As students and visitors streamed into the auditorium, Woody Guthrie’s “This Land Is Your Land,” Ray Charles’s “Georgia on my Mind” and “America the Beautiful” and other defining American songs welcomed attendants.

McAuliffe, addressing the immigrants, stressed the importance of participating in American society and upholding its laws.

“Think independently, consider other points of view, speak your mind, participate, obey the law, pay your taxes, serve on a jury when called and cast an informed vote in national and local elections,” he said. “It may seem like a rough-and-tumble business, our democracy; sometimes you will be pleased and sometimes disappointed by the changes and direction in our leadership. The important thing is you continue to participate.”

The importance of participating in American institutions was key to the character of the nation, McAuliffe said.

“Always remember that America is a nation of immigrants, just like you,” he said. “Over 98 percent of all United States citizens came from, or trace their ancestry, to some other country. … please do not ever think that your citizenship is of any lesser mettle than any other American, we are nearly all immigrants or sons or daughters of immigrants, but we are all Americans.”

Students from Concord High School’s Be the Change Club, led the audience in reciting the pledge of allegiance. Two members of the club, Hamza Abdulrahman, originally from Sudan, and Lidia Yen, originally from South Sudan, said the ceremony was a great show of unity.

“It felt really good to be here,” Yen said, “because I like to see that other countries’ citizens are living together in peace.”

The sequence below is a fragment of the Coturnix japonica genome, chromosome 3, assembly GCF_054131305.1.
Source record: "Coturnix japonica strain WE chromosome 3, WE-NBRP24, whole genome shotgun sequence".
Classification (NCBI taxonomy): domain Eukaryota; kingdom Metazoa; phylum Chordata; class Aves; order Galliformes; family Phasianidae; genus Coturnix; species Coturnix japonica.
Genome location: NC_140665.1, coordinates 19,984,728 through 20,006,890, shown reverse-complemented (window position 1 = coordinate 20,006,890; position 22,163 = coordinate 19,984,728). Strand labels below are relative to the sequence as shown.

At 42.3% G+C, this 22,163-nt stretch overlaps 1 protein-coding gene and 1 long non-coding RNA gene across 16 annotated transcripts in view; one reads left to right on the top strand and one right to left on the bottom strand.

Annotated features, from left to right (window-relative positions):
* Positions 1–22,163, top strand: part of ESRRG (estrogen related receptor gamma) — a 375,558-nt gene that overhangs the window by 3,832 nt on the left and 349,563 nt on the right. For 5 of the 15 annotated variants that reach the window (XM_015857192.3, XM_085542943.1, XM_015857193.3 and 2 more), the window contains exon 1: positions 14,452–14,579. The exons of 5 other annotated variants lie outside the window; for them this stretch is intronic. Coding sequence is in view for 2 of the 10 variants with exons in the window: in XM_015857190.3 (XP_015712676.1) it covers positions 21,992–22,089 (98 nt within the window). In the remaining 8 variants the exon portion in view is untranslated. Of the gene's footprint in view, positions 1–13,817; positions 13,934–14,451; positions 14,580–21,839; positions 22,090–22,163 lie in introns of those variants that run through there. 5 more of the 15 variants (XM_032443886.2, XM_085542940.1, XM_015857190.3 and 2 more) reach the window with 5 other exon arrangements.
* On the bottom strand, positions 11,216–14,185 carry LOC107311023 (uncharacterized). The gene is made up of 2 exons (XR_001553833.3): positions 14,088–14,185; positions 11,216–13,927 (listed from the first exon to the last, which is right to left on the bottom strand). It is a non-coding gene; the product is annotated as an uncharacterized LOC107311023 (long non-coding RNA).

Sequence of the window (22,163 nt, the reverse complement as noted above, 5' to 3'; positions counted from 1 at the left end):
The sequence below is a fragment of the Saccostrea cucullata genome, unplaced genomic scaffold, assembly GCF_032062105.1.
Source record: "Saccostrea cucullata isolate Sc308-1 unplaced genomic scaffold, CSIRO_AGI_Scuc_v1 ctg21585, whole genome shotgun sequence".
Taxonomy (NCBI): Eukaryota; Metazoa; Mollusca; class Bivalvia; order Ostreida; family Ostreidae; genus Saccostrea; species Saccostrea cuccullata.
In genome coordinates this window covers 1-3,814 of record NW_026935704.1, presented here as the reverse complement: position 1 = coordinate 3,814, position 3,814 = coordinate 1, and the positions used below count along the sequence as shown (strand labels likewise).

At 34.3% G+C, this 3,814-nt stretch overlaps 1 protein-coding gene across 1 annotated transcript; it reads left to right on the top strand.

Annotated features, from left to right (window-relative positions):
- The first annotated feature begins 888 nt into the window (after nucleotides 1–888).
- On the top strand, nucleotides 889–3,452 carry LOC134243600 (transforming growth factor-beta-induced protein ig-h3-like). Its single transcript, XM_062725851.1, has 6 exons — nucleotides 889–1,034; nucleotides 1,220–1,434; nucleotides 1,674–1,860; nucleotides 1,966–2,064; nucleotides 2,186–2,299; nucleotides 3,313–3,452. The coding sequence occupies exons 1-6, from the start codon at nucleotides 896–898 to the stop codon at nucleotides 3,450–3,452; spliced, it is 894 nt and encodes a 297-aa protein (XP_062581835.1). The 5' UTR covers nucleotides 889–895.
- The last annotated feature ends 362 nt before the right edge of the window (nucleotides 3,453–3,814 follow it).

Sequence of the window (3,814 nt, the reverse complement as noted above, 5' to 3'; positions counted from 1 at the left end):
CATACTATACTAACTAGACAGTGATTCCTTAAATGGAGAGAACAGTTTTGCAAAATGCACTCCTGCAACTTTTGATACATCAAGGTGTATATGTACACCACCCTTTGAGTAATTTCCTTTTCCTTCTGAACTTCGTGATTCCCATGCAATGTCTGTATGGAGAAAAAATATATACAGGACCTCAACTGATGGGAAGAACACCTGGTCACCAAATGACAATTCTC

Abdulrahman said the show of unity was typical of his positive experiences in the United States since he immigrated in 2016.

“I grew up in so many places; the U.S. is the safest place by far,” he said. “I’ve been here for one year and it’s been great.”

Many of the new Americans were grateful to take the step and enjoy the opportunities the United States has to offer.

Josiane Martins, who immigrated from Brazil, said becoming a citizen was a crucial point in her life.

“I was waiting for this process for four years, and this is one of the most important days, I can’t believe I’m here today,” she said. “Originally I came because I wanted to learn the language, I have an international business degree from Brazil.”

Abhi Ghatak, a native of India, cited the political climate and desire to vote as a reason he chose to become a citizen after living in the United States for the past 35 years.

“I came here to get my undergraduate degree and my grad degree in engineering,” he said. “I’ve lived the American dream, got a great job, we own a home in New Hampshire. It’s been great.”

Josephine Omolola, who came from Nigeria to help take care of her grandchildren in 2011, said one of her goals, now that she was a citizen, was to become involved in the political process due to the current political environment.

“The first thing I’m going to do is, in the next election, I’m going to vote,” she said.

(Lucas Masin-Moyer can be reached at lmasinmoyer@cmonitor.com.)